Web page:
8. Composition of claim 7 wherein said sulfonated polymer is a sulfonated ethylene-propylene terpolymer.
9. Composition of claim 8 wherein said crystalline polyolefin has a melting point of at least 70C.
10. Composition of claim 9 wherein said crystalline polyolefin is polypropylene.
11. The composition of claim 9 wherein the crystalline polyolefin is polyethylene.
12. The composition of claim 9 wherein said crystalline polyolefin is polybutene-l.
Description
FIELD OF THE INVENTION

This invention relates to processable ionic elastomer compositions having improved compression set properties, especially at elevated temperatures. In this invention and intractable ionic elastomer, for example, a sulfonated elastomer is blended with from 10 to 70 parts per hundred of a crystalline polyolefin to yield novel compositions having the above properties. Preferably the ionic elastomer is a sulfonated ethylene propylene terpolymer having from about 0.2 to 20 mole percent sulfonate groups, at least 95% of which are combined with counterions selected from the group consisting of Groups IA, IIA, IB, and IIB of the Periodic Table of Elements, aluminum, antimony, lead, and mixtures thereof. The sulfonated polymer is combined with said counterions by neutralization of a polysulfonic acid precurser with a basic material in which the desired counterion is present as the cation thereof. The anion of said basic material is preferably selected from the group consisting of oxide, hydroxide, and lower alkanoates, for example, acetate, formate, and propionate.

BACKGROUND OF THE PRIOR ART

Ionic elastomers such as solfonated ethylene-propylene-ethylidene norbornene terpolymer (Sulfo-EPT) have been developed recently. See U.S. Pat. No. 3,642,728. These materials under carefully controlled conditions can be formulated or compounded to produce products which can be processed at elevated temperature as thermoplastics, yet at ambient temperature, possess the rubbery character of vulcanized elastomers. These systems are similar to a new class of materials, designated as thermoelastomers.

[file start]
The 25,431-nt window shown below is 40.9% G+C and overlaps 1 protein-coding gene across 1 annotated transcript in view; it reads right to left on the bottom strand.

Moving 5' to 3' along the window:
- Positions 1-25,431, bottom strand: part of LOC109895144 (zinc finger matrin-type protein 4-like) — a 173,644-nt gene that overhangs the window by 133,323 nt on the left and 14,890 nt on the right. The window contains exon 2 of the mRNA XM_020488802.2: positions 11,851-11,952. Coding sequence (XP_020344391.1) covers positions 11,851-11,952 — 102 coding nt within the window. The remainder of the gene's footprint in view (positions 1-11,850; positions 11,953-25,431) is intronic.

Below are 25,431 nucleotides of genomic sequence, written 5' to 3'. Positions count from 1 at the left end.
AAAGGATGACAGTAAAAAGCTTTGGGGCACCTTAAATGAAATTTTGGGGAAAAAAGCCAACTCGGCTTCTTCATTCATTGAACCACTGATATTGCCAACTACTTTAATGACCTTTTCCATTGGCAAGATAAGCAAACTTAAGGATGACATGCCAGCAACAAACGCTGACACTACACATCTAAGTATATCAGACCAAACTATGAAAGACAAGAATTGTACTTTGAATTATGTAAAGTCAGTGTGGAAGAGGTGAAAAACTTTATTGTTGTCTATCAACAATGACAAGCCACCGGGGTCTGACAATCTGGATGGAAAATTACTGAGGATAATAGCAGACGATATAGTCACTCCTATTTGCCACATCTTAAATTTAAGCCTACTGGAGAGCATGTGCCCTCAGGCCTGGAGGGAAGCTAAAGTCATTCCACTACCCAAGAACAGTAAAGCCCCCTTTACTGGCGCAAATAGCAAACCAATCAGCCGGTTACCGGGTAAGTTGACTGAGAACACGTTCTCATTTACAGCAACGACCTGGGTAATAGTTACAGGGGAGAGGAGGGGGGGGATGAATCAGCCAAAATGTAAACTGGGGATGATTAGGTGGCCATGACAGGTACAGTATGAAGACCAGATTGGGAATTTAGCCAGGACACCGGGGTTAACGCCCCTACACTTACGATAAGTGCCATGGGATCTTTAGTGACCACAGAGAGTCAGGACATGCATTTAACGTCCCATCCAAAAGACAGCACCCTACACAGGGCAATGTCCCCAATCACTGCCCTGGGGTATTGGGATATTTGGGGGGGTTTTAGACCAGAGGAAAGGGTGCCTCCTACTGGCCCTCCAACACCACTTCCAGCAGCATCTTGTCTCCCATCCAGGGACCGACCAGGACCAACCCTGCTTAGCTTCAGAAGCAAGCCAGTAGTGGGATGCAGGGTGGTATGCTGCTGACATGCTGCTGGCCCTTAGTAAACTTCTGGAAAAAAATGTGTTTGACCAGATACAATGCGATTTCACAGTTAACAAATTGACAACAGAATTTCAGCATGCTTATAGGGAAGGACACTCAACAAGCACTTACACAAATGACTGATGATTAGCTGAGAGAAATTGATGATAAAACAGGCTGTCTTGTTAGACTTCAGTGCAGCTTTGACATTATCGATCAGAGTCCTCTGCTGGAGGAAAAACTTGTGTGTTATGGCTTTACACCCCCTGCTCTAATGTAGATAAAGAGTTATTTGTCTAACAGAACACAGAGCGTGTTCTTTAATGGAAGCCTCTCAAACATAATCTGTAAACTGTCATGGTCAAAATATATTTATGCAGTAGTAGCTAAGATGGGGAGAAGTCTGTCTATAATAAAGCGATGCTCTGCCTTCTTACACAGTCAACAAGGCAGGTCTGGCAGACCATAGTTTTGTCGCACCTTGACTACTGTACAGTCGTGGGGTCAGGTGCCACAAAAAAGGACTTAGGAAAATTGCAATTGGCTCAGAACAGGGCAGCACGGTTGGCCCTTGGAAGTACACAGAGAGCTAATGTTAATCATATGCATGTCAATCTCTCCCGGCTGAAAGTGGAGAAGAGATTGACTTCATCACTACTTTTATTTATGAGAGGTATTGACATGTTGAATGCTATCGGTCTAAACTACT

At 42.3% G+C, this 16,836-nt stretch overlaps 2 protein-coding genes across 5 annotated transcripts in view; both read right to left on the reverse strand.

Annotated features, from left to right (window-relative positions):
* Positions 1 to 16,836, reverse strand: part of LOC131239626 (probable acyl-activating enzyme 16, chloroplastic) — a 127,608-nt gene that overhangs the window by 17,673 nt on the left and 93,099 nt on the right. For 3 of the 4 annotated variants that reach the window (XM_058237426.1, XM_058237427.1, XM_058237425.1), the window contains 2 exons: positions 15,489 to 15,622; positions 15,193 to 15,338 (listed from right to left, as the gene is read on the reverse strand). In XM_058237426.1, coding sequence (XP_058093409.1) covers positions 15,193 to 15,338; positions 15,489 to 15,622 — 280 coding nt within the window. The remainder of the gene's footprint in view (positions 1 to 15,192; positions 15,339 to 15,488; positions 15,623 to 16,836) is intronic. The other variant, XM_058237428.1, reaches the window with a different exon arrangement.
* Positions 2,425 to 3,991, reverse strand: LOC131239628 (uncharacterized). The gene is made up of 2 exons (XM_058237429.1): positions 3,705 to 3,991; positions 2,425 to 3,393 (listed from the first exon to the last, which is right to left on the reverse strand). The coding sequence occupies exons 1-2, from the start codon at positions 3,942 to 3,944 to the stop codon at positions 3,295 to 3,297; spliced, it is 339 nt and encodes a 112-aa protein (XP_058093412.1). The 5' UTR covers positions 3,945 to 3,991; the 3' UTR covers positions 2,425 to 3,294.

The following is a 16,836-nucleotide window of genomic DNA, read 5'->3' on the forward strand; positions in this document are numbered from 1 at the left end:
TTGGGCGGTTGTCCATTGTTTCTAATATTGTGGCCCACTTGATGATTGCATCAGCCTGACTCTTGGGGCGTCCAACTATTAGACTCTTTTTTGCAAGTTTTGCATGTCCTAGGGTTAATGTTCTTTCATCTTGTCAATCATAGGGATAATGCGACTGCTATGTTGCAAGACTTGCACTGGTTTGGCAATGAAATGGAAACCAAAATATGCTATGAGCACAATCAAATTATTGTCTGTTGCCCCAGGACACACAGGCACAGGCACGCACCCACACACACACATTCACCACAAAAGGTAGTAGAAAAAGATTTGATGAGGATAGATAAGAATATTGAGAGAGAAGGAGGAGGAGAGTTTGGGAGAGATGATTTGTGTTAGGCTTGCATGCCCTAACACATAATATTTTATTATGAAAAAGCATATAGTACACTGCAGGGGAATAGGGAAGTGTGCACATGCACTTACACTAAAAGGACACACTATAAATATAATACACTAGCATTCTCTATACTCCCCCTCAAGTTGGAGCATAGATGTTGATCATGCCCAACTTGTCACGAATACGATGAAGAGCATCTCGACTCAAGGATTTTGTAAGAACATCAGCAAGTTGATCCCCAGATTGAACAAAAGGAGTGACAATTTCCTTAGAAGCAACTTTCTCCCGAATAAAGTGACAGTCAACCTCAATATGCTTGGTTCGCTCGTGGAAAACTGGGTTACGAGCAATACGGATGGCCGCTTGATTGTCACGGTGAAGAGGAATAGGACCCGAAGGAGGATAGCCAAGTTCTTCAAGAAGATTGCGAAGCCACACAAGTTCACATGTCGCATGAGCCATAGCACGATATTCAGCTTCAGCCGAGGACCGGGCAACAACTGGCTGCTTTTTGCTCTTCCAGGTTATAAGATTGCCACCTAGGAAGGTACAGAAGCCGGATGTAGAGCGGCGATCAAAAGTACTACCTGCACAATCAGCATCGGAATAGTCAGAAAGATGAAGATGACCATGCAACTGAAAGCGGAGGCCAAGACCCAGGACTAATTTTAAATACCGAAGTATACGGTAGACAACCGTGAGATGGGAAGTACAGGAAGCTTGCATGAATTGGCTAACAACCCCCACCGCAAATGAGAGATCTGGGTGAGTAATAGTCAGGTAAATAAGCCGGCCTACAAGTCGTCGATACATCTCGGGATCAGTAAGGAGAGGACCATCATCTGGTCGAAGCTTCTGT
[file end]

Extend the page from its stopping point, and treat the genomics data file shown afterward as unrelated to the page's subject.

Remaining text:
While the properties of these materials, such as Sulfo-EPT, are similar to those of vulcanized elastomers in many respects, they are markedly deficient in one important area, i.e. compression set. Compression set, as described under ASTM test conditions, (ASTM D-395), is a measure of an elastomeric material's ability to recover its original shape, after being subjected to a severe compressive load (25% reduction in thickness) for extended time periods (usually 22 hours). While vulcanized elastomers often possess compression set values for room temperature compression of 20 to 25%, and values of 30% or so at compressive load temperatures of 70C., the values obtained for Sulfo-EPT are much worse. For example, it is common to observe values of compression set at room temperature for Sulfo-EPT based materials on the order of 50 to 80%. At a temperature of 70C., the compression set values are substantially worse, being on the order of 95-100%. In practical terms this means that such Sulfo-EPT compositions are severely limited in their potential applications at temperatures which are near 70C. or above. In effect, at such temperatures it appears that Sulfo-EPT based systems undergo a certain amount of irrecoverable flow when placed under compressive load. Such a deficiency signifies that Sulfo-EPT based materials may not compete in those applications wherein compression set is important such as gaskets, automotive coolant hose, and many sealant uses.